Too many rookie managers are un-coached and simply thrown into a job with the expectation that they were smart enough to get it so they must be smart enough to manage people. Far too untrue.
(PRWEB) November 06, 2013
The employee motivator expert, Gary Brose, has just published his latest in his series of blog posts about business management.
“One aspect of people management that I have noticed in many new managers is that they start out on the wrong foot,” says Gary Brose. “Too many rookie managers are un-coached and simply thrown into a job with the expectation that they were smart enough to get it so they must be smart enough to manage people. Far too untrue.”
Gary says that managing people often has very little to do with the previous success that resulted in their promotion.
Most rookie managers commit one, two or more of the following people management career killers that could have been avoided with a little more coaching and the tips Gary has provided below:
1) Assuming a Faulty Posture – Managers often fall into the trap of trying too hard to play the authoritarian – from Day One. Using the ‘My way or the highway’ approach or simply not admitting they do not know everything is a sure road to failure. Instead, be humble. Ask for input. Gain collaborative effort from all your people. Make work a shared journey not your personal victory parade.
2) Delegating Improperly – Overwhelmed rookie managers will frequently delegate key functions to people they assume will know how to do them. Vet people first, select the right one, and then hold frequent update meetings to make sure they are on the right path.
3) Micro Managing – New managers usually have a driving desire to see everything done as they would do it. Get over that fast. Agree on how the end product should look and then let your employee run with it – but follow up often.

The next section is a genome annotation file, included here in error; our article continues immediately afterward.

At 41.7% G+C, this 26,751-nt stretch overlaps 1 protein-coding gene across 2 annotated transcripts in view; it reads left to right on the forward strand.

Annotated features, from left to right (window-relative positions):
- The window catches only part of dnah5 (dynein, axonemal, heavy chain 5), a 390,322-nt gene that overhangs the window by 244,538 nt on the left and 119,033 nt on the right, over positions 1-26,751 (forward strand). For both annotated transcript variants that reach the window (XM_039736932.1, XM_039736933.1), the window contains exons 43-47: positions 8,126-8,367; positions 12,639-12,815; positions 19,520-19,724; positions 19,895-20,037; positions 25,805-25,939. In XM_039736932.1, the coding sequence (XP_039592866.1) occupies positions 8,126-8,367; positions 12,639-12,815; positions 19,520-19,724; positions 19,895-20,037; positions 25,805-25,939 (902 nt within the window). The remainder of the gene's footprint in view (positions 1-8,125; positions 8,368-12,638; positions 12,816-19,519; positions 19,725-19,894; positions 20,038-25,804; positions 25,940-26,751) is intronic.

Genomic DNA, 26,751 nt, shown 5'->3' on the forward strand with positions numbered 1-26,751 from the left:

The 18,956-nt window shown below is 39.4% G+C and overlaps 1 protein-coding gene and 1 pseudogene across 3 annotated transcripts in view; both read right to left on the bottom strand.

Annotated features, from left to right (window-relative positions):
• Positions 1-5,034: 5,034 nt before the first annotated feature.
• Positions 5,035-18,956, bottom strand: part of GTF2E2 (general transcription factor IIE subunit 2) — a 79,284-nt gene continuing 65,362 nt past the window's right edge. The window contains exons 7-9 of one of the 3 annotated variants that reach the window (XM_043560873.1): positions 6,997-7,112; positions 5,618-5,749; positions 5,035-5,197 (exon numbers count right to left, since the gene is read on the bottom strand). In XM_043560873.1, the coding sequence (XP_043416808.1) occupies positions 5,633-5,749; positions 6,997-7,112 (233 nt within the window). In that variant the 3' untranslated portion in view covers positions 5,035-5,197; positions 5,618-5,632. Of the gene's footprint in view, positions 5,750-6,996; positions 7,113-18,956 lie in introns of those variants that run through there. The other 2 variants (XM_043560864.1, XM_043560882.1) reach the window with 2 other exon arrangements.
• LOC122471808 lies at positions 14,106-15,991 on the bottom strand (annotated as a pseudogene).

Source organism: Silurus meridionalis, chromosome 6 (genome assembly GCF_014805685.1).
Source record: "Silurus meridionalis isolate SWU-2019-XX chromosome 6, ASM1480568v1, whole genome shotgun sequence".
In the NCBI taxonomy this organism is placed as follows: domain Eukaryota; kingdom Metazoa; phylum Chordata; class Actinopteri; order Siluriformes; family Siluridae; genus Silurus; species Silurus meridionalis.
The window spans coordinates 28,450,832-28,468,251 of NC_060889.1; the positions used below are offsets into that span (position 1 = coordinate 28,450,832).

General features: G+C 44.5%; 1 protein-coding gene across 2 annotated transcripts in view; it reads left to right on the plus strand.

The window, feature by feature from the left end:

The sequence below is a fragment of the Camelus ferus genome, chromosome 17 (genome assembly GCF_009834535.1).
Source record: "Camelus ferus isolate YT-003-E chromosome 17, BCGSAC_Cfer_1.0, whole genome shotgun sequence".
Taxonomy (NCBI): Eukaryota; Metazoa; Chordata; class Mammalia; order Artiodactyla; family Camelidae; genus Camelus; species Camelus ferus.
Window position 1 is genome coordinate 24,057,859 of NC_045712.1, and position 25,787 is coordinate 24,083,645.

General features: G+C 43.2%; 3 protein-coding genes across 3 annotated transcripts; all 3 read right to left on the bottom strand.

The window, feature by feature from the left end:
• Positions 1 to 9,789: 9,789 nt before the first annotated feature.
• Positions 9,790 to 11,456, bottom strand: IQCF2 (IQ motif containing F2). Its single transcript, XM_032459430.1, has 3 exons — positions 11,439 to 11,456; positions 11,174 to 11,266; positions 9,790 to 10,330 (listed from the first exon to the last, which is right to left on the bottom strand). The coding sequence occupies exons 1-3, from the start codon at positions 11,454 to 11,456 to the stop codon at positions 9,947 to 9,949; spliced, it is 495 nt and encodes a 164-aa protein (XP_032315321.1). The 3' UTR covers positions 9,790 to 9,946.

4) Failing to Listen – Newbies will sometimes fall in love with their newfound authoritarian voice. Listen twice as often as you talk. Let your people be heard and don’t be afraid to follow their lead.
5) Poor Criticism - When a mistake has been made, rookies tend to focus on who is at fault. Instead, turn your focus to ‘how did this happen.’ Criticize faulty processes or communication failures rather than people. When you can turn every failure into a teaching opportunity, you gain respect and authority.
6) Inconsistency – Ok, this is a tough one for every manager but new managers need to be particularly vigilant that they are not perceived to be having one set of rules for one person and a different for another.
7) Lack of Respect – for your employees. Nothing will sabotage a rookie manager’s people management career faster than the perception that he or she believes they are superior to the rank and file workers. Listening well, giving credit openly, praising good work and being a bit humble will make sure you do not have to face that problem.
“If you are a rookie manager heading into your first command, mold yourself carefully and get off to a good start,” says Brose. “If you are the manager of a rookie manager, spend more time coaching and make sure they have a clear shot at success right out of the gate.”
“The Ultimate Motivated Employee” is available on Amazon today or via Brose’s website at http://www.smallbizsherpa.com
About Gary Brose:
Gary Brose is dedicated to identifying the best techniques to motivate and engage employees. Having spent three decades of trial and error in the real world, and having owned over a dozen companies within that time, Gary has the tools and skills for success when it comes to encouraging and inspiring a team of employees in the right way.
To find out more about Gary, please visit smallbizsherpa.com, like him on Facebook, or follow him on Twitter (@bizsherpa).